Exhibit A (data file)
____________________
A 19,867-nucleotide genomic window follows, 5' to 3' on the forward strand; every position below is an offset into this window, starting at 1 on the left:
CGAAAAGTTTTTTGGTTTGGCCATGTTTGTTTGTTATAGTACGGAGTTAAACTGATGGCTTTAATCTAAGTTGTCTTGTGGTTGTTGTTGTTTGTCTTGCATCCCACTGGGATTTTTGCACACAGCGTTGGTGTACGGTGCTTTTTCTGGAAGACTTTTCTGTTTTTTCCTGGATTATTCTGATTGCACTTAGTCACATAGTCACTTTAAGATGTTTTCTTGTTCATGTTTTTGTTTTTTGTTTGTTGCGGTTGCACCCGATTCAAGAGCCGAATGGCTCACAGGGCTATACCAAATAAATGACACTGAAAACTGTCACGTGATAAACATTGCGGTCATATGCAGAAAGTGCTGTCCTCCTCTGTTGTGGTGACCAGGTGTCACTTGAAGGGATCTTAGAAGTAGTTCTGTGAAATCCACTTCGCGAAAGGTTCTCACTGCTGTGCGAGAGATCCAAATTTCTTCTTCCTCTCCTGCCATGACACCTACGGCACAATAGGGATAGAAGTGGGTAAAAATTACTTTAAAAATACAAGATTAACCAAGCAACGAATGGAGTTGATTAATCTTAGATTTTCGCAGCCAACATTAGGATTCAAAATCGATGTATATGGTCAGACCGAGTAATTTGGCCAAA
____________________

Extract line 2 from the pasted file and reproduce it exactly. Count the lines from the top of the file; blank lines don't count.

CGAAAAGTTTTTTGGTTTGGCCATGTTTGTTTGTTATAGTACGGAGTTAAACTGATGGCTTTAATCTAAGTTGTCTTGTGGTTGTTGTTGTTTGTCTTGCATCCCACTGGGATTTTTGCACACAGCGTTGGTGTACGGTGCTTTTTCTGGAAGACTTTTCTGTTTTTTCCTGGATTATTCTGATTGCACTTAGTCACATAGTCACTTTAAGATGTTTTCTTGTTCATGTTTTTGTTTTTTGTTTGTTGCGGTTGCACCCGATTCAAGAGCCGAATGGCTCACAGGGCTATACCAAATAAATGACACTGAAAACTGTCACGTGATAAACATTGCGGTCATATGCAGAAAGTGCTGTCCTCCTCTGTTGTGGTGACCAGGTGTCACTTGAAGGGATCTTAGAAGTAGTTCTGTGAAATCCACTTCGCGAAAGGTTCTCACTGCTGTGCGAGAGATCCAAATTTCTTCTTCCTCTCCTGCCATGACACCTACGGCACAATAGGGATAGAAGTGGGTAAAAATTACTTTAAAAATACAAGATTAACCAAGCAACGAATGGAGTTGATTAATCTTAGATTTTCGCAGCCAACATTAGGATTCAAAATCGATGTATATGGTCAGACCGAGTAATTTGGCCAAA